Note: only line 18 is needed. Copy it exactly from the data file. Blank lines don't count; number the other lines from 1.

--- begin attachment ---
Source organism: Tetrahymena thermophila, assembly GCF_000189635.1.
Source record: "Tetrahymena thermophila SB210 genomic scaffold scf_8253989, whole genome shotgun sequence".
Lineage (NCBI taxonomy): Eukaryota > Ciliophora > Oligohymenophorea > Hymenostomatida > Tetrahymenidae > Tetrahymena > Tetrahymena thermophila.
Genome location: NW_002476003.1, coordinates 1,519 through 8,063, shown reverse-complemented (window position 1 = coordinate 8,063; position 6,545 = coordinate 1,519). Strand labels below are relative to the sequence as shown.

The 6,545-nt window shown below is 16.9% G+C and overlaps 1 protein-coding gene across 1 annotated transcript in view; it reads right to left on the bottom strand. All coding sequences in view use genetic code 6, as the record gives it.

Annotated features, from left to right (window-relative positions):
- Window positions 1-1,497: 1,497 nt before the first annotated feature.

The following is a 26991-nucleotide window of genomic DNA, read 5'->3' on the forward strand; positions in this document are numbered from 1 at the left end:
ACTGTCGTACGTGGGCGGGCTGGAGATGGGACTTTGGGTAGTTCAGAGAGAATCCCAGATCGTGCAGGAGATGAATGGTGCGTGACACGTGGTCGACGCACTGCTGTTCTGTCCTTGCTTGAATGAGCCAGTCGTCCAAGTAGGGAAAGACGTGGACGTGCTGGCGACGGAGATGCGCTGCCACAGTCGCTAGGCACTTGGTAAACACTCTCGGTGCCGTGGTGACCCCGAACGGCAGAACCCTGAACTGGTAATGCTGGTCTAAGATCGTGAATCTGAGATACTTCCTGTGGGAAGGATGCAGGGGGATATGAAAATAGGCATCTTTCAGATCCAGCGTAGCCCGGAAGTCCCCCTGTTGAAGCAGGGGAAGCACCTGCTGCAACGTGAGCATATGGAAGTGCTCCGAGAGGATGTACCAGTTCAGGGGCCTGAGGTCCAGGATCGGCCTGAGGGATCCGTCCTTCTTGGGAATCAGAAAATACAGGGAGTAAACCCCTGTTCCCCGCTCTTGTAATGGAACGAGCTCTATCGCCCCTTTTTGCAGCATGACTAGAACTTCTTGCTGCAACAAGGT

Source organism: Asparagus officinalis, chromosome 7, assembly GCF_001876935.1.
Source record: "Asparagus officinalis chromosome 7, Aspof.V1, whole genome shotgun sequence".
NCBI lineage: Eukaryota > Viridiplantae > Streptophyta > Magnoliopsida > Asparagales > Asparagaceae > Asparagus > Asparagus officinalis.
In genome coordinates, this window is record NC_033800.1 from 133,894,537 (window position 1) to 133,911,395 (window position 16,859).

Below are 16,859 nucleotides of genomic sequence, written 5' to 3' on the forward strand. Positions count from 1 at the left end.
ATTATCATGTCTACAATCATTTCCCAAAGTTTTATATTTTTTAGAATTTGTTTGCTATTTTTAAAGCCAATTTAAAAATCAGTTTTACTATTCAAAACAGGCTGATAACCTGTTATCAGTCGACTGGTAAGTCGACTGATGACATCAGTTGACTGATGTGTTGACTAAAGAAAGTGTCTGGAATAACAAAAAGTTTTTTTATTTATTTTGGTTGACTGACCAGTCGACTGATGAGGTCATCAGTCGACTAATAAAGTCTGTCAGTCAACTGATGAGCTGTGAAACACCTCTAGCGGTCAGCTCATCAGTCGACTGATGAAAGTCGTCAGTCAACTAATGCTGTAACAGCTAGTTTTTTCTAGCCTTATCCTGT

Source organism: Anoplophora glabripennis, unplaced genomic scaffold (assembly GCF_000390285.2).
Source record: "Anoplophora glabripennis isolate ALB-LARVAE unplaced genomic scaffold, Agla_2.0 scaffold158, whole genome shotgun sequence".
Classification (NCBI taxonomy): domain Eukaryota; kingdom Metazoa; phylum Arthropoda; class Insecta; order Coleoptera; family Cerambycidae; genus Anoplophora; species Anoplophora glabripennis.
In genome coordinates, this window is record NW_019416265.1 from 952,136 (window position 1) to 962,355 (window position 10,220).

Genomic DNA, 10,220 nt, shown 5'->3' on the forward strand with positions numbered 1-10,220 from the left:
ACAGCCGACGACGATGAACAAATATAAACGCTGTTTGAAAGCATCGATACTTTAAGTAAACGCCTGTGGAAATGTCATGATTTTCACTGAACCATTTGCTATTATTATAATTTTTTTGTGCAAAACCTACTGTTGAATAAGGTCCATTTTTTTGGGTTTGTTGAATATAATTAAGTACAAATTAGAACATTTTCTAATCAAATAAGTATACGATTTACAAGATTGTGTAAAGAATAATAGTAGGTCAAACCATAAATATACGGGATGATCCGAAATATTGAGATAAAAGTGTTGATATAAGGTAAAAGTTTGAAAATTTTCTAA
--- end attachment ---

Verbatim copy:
Classification (NCBI taxonomy): domain Eukaryota; kingdom Metazoa; phylum Arthropoda; class Insecta; order Coleoptera; family Cerambycidae; genus Anoplophora; species Anoplophora glabripennis.